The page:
Coal combustion is the largest source of carbon dioxide emissions on the planet. But the fuel isn't going away anytime soon, since demand for it is ballooning in the developing world. So instead of indulging in quixotic visions of a coal-free world, policymakers should focus on supporting new technologies that can reduce how much carbon coal emits.
Listen to Rick Boucher, U.S. representative from Virginia (D), and Ernest J. Moniz, professor of physics at MIT, discuss the current state of clean coal technology and specific climate change legislation under consdideration in Congress.
As U.S. lawmakers debate a cap-and-trade policy to combat climate change,experts say coal will continue to be a major part of the world's energy mix, which will likely complicate efforts to curb greenhouse gas emissions.
David Victor and Richard Morse examine the economic and political challenges of managing global reliance on coal and reducing coal emissions, and suggest a three-front focus for new global warming policies.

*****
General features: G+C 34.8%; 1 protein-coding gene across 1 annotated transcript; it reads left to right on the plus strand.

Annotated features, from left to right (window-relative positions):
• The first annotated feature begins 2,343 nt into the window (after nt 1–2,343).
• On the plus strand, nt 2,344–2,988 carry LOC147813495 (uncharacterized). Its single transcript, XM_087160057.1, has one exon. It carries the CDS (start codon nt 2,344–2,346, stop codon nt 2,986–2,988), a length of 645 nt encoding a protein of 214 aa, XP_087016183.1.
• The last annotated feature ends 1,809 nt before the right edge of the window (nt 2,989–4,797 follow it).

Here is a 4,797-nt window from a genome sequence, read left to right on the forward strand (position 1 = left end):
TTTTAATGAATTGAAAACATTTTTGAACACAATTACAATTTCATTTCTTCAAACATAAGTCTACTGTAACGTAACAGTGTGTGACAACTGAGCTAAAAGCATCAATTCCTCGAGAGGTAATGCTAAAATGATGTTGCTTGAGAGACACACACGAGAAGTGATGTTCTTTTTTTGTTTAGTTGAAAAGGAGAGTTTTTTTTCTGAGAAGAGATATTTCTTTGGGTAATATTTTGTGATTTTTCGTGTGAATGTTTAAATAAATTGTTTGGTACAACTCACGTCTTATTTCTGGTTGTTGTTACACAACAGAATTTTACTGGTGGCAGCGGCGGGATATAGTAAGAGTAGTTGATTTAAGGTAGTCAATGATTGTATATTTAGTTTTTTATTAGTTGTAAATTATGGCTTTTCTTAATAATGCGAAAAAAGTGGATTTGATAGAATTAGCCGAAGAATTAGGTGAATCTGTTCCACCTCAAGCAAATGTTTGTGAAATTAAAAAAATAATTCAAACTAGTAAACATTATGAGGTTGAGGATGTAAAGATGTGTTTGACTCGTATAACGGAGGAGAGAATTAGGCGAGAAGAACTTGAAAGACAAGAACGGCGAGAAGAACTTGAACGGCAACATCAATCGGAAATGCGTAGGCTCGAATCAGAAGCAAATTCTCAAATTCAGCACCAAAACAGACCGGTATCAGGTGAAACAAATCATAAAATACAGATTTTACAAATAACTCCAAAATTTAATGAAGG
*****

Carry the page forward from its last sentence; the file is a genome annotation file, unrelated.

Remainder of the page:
Elizabeth Martin Perera, a climate policy analyst for the Natural Resources Defense Council, and Alex Farrell, director of UC Berkley’s Transportation Sustainability Research Center, discuss the merits and challenges of coal-to-liquids as an alternative fuel.
The Council on Foreign Relations' David Rockefeller Studies Program—CFR's "think tank"—is home to more than seventy full-time, adjunct, and visiting scholars and practitioners (called "fellows"). Their expertise covers the world's major regions as well as the critical issues shaping today's global agenda. Download the printable CFR Experts Guide.
The author examines Pakistan's complex role in U.S. foreign policy and advocates for a two-pronged approach that works to quarantine threats while integrating Pakistan into the broader U.S. agenda in Asia.